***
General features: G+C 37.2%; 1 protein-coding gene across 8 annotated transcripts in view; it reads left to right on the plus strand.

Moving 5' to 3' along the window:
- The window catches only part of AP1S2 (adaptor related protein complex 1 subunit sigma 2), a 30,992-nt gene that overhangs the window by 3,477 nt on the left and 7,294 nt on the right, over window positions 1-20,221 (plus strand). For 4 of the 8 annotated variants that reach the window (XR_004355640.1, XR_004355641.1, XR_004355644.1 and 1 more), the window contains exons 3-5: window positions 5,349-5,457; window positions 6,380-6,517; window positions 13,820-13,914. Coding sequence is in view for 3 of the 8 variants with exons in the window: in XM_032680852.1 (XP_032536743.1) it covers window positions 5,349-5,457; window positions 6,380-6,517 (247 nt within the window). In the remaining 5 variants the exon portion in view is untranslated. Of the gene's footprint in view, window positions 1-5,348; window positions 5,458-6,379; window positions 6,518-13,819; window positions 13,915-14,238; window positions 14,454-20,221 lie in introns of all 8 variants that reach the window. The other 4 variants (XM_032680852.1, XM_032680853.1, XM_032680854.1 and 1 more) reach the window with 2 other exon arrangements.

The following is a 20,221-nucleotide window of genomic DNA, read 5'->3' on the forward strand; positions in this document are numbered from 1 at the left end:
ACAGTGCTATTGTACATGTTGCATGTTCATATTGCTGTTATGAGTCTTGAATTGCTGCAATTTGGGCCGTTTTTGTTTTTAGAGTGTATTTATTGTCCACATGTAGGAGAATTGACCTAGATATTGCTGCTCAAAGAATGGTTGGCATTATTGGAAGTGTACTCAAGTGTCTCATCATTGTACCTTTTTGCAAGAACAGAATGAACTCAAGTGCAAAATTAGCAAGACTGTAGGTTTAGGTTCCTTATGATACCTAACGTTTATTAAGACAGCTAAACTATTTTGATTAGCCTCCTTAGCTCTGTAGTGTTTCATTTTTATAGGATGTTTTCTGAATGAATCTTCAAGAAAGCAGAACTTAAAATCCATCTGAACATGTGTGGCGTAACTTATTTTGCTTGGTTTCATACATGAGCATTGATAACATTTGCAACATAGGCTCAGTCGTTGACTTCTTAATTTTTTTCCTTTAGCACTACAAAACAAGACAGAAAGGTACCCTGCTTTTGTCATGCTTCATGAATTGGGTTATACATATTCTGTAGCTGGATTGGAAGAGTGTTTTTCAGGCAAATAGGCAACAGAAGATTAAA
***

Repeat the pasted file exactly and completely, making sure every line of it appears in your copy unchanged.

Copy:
General features: G+C 37.2%; 1 protein-coding gene across 8 annotated transcripts in view; it reads left to right on the plus strand.

Moving 5' to 3' along the window:
- The window catches only part of AP1S2 (adaptor related protein complex 1 subunit sigma 2), a 30,992-nt gene that overhangs the window by 3,477 nt on the left and 7,294 nt on the right, over window positions 1-20,221 (plus strand). For 4 of the 8 annotated variants that reach the window (XR_004355640.1, XR_004355641.1, XR_004355644.1 and 1 more), the window contains exons 3-5: window positions 5,349-5,457; window positions 6,380-6,517; window positions 13,820-13,914. Coding sequence is in view for 3 of the 8 variants with exons in the window: in XM_032680852.1 (XP_032536743.1) it covers window positions 5,349-5,457; window positions 6,380-6,517 (247 nt within the window). In the remaining 5 variants the exon portion in view is untranslated. Of the gene's footprint in view, window positions 1-5,348; window positions 5,458-6,379; window positions 6,518-13,819; window positions 13,915-14,238; window positions 14,454-20,221 lie in introns of all 8 variants that reach the window. The other 4 variants (XM_032680852.1, XM_032680853.1, XM_032680854.1 and 1 more) reach the window with 2 other exon arrangements.

The following is a 20,221-nucleotide window of genomic DNA, read 5'->3' on the forward strand; positions in this document are numbered from 1 at the left end:
ACAGTGCTATTGTACATGTTGCATGTTCATATTGCTGTTATGAGTCTTGAATTGCTGCAATTTGGGCCGTTTTTGTTTTTAGAGTGTATTTATTGTCCACATGTAGGAGAATTGACCTAGATATTGCTGCTCAAAGAATGGTTGGCATTATTGGAAGTGTACTCAAGTGTCTCATCATTGTACCTTTTTGCAAGAACAGAATGAACTCAAGTGCAAAATTAGCAAGACTGTAGGTTTAGGTTCCTTATGATACCTAACGTTTATTAAGACAGCTAAACTATTTTGATTAGCCTCCTTAGCTCTGTAGTGTTTCATTTTTATAGGATGTTTTCTGAATGAATCTTCAAGAAAGCAGAACTTAAAATCCATCTGAACATGTGTGGCGTAACTTATTTTGCTTGGTTTCATACATGAGCATTGATAACATTTGCAACATAGGCTCAGTCGTTGACTTCTTAATTTTTTTCCTTTAGCACTACAAAACAAGACAGAAAGGTACCCTGCTTTTGTCATGCTTCATGAATTGGGTTATACATATTCTGTAGCTGGATTGGAAGAGTGTTTTTCAGGCAAATAGGCAACAGAAGATTAAA